Saturday evening our team surprised us with a little video whipped up in honor of Scott’s Birthday, entitled “Feature Presentation”. The inspiration came from Michael, Josh, and Scotticus, with the non-Myhre kids and Annelise providing more ideas (no theme was rejected, as Michael said) and most of the acting. The story involved Scott and Jennifer heading off for the Birthday Trip to the Semliki Safari Lodge. Joe played Scott and kept saying “the security risk is very low” in reference to Scott’s reassuring assessment at last team meeting. Acacia played me with a wild wig of hair, and all the smaller children were an assortment of leopards, panthers, princesses, and kids coming to the rescue from Michael, a fire-breathing dragon who captured us en route. In the special feature cast interviews, they explained this symbolism had to do with Scott’s intimate and sometimes disastrous relationship with fire. It was hysterical, and we felt very loved by the effort involved and the community event of everyone coming to the screening the night before we left. Well, we did not encounter any fire-breathing dragons on the real trip, but it turned out the drama did foreshadow the real thing. This is November, which means rain, which means mud. Twice in the last week to ten days the road has been closed due to huge trucks stuck in the mud on hairpin mountain turns blocking other vehicles from passing. Being good, stubborn, can-do, frontier missionaries, we said to everyone “We desperately need a break and we ARE going to get to the lodge, come hell or high water.” Well, it turned out that we encountered quite a bit of both. To avoid the truck-clogged mountain pass road, we decided to adventure forth on Scott’s motorcycle and take a little-used route that runs through the Semliki River Valley north to Rebesingo, then cut back down towards the lodge. We had tried this route twice before, coming from the other direction, and it had always seemed a bit vague and tentatively even passable. But coming from the southwest, and using a motorcycle, we were sure it would be a good idea. So Sunday mid morning we headed off, packing tools and spare tubes and a change of clothes into a heavy back-pack, wearing gum boots and raincoats and zooming away. Much of the trip was lovely. The road skirts the mountain range’s northern roots, and winds through a cattle-strewn grassland. About a third of the way into the less-traveled part, we began to follow behind another small motorcycle which gave us confidence. When the road was cut through by a river at one point we stopped to eye the steep banks and the herd of cattle lower than our feet drinking the river water . . . When our guardian angel boda drivers waved to us to show us a more gradual path down and the best place to ford the river. We felt optimistic and well cared for. But the road kept getting smaller and smaller until it was barely a path, and we came upon the boda pair again. We could not find a shared language in which to communicate more than the fact that they were heading in the same direction, and they advised us to skirt the swamp they were enmired within. So for about half an hour we tried to find an alternate route while they struggled through the quagmire, but eventually we came to the conclusion that there was no way around, and that we’d have to follow. If they could do it couldn’t we? Well, their machine was half the weight (or less) of ours. We both managed to get through, but barely. I knew we were in trouble when the mud sucked the boots right off my feet, and it took all my counterweight and strength to pull them out with my hands. By that time I had given up on boots and we were both up over our knees in mud, a gooey, slippery, bottomless, quick-sand like mud that threatened to swallow the motorcycle. It stretched out as far as we could walk in every direction. If Scott were any less strong we might be there still. A few inches at a time we pushed and shoved and pulled and gasped, until we made it through the worst hundred yards or so. We were exhausted and coated with mud, but we pressed on. Then it started to rain, and the track we were following became as slippery as snow. We wiped out twice, bruises but no serious injuries. Our short-cut turned a 2 1/2 hour trip into a 5 1/2 hour survival odyssey. If you have never sat on a motorcyle for over 5 hours (and not more than 30 seconds of that time on any smooth or firm road surface) . . . Then don’t. Many times the road petered out into a confusing crossing pattern of cattle paths, or disappeared beneath ponds of water. Many times we were so sore and tired we weren’t sure we would make it. The brutality of the trip made the beauty of the lodge even more dramatic. There were only two other guests whom we barely saw, so we had a wonderful evening to reconnect as a couple, read, talk, eat, sleep, and sleep some more. Our tent had a wooden floor with oriental rug, firm poster bed, warm shower, and a view of multiple species of monkeys and birds cavorting in the trees. We heard the breathy, throaty call of lions in the early morning, then went back to sleep, secure in our house-like tent. This afternoon we came back by the road-more-traveled . . No picnic amidst the muddy tracks and stony jolts, but nothing like the challenge of the day before. Was it worth it? Definitely. We will read some verses (like Psalm 69) about rescue from the miry pit with new feeling now. Will we do it again? No, or at least not until we forget the pain of this trip! We are thankful to our great team for caring for out kids while we got away, thankful to the unlikely angels who offered us the stay and the others who guided us on the path. Thankful that there are evenings of respite in this life of struggle. And mostly thankful that we were in it together.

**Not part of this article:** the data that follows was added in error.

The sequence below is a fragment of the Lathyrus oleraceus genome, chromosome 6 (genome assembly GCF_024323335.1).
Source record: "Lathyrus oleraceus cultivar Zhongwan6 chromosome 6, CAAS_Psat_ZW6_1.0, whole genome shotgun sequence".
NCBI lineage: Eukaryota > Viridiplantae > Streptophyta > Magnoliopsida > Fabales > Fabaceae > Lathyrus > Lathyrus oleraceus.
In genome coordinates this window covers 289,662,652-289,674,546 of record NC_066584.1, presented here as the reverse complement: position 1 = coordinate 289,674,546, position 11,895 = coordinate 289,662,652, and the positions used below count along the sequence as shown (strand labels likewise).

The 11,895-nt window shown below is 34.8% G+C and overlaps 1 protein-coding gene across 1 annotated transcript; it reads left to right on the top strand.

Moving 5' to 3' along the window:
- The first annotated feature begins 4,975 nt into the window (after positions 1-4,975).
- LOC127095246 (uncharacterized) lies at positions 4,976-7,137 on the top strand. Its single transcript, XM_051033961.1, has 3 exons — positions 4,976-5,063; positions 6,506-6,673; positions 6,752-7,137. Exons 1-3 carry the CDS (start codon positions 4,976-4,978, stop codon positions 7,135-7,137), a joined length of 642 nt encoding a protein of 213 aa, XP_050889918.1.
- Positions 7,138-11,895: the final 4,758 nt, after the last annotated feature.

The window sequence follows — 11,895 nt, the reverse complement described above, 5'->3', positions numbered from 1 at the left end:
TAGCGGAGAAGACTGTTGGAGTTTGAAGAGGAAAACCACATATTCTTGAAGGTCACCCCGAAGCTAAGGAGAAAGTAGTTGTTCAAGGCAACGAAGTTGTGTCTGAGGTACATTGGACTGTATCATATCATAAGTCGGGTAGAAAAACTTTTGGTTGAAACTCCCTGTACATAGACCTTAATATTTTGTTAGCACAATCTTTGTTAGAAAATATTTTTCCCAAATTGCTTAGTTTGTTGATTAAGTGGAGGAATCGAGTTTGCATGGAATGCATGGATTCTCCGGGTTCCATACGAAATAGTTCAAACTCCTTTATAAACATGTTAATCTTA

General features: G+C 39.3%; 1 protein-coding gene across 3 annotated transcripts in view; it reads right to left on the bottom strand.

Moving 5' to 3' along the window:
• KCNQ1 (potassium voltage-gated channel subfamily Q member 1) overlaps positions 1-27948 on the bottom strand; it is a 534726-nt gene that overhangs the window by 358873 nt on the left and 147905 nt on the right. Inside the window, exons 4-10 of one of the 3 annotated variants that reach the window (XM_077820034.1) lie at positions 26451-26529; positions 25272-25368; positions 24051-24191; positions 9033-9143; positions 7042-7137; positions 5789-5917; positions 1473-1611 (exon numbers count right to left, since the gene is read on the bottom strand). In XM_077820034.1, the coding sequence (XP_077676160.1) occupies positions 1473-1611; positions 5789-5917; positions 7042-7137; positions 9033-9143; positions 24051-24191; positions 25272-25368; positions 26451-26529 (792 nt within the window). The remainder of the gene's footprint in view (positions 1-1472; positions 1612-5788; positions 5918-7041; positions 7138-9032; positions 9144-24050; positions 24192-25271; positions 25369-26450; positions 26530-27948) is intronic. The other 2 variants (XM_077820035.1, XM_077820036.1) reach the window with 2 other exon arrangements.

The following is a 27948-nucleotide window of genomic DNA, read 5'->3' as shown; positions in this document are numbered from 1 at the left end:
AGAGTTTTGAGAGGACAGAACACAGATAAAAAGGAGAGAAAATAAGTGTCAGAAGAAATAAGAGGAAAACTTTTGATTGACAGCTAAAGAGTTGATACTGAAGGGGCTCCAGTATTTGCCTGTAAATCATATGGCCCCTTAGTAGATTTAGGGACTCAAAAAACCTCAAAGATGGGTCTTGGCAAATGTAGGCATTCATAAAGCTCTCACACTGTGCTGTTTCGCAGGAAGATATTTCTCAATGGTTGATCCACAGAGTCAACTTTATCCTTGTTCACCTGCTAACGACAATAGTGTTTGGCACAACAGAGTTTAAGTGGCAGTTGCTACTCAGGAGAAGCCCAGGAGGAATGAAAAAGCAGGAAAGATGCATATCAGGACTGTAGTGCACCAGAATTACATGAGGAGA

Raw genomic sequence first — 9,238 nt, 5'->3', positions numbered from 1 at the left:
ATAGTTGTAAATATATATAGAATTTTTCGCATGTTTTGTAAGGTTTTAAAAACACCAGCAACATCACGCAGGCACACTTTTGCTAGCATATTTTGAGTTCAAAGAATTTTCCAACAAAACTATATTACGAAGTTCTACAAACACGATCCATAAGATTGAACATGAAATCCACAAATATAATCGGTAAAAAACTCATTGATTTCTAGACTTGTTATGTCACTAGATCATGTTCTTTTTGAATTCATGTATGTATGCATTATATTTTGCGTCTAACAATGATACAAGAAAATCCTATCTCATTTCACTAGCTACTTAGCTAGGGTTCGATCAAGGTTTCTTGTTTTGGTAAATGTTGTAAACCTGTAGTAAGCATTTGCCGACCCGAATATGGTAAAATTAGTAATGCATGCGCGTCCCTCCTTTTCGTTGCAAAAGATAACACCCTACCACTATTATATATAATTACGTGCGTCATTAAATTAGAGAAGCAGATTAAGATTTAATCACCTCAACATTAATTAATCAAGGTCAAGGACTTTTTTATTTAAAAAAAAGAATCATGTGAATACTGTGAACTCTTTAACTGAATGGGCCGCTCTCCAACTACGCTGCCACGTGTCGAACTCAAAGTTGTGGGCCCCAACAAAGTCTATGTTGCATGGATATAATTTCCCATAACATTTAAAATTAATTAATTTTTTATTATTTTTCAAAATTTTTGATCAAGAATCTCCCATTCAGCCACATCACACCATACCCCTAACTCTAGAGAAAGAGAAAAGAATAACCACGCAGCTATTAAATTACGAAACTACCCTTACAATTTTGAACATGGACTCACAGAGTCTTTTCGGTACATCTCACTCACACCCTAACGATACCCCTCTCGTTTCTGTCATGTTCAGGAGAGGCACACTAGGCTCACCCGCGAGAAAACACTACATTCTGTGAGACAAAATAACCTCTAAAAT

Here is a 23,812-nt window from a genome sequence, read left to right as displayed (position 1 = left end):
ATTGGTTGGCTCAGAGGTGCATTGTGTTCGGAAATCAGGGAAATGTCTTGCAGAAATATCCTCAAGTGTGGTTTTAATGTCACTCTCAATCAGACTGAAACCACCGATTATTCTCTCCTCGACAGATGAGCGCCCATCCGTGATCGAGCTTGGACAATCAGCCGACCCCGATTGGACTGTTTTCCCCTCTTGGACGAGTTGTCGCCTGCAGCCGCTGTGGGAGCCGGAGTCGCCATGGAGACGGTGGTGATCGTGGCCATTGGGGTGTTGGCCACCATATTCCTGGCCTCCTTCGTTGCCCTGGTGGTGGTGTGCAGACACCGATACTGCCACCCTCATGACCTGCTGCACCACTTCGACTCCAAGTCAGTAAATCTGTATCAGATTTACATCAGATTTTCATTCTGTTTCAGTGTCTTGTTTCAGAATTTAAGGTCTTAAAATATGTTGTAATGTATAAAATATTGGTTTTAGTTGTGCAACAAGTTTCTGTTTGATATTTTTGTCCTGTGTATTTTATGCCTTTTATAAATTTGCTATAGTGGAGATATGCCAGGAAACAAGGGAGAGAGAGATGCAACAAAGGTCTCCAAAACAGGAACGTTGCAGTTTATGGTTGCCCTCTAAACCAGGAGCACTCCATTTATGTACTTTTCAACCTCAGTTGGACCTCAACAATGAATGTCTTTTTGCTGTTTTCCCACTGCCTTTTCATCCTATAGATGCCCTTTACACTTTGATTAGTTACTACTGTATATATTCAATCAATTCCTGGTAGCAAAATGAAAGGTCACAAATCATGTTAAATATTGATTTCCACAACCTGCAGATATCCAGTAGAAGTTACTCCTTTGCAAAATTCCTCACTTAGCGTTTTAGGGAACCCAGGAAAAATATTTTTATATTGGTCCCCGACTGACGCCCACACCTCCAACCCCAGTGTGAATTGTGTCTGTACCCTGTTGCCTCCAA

Friday, November 10, 2006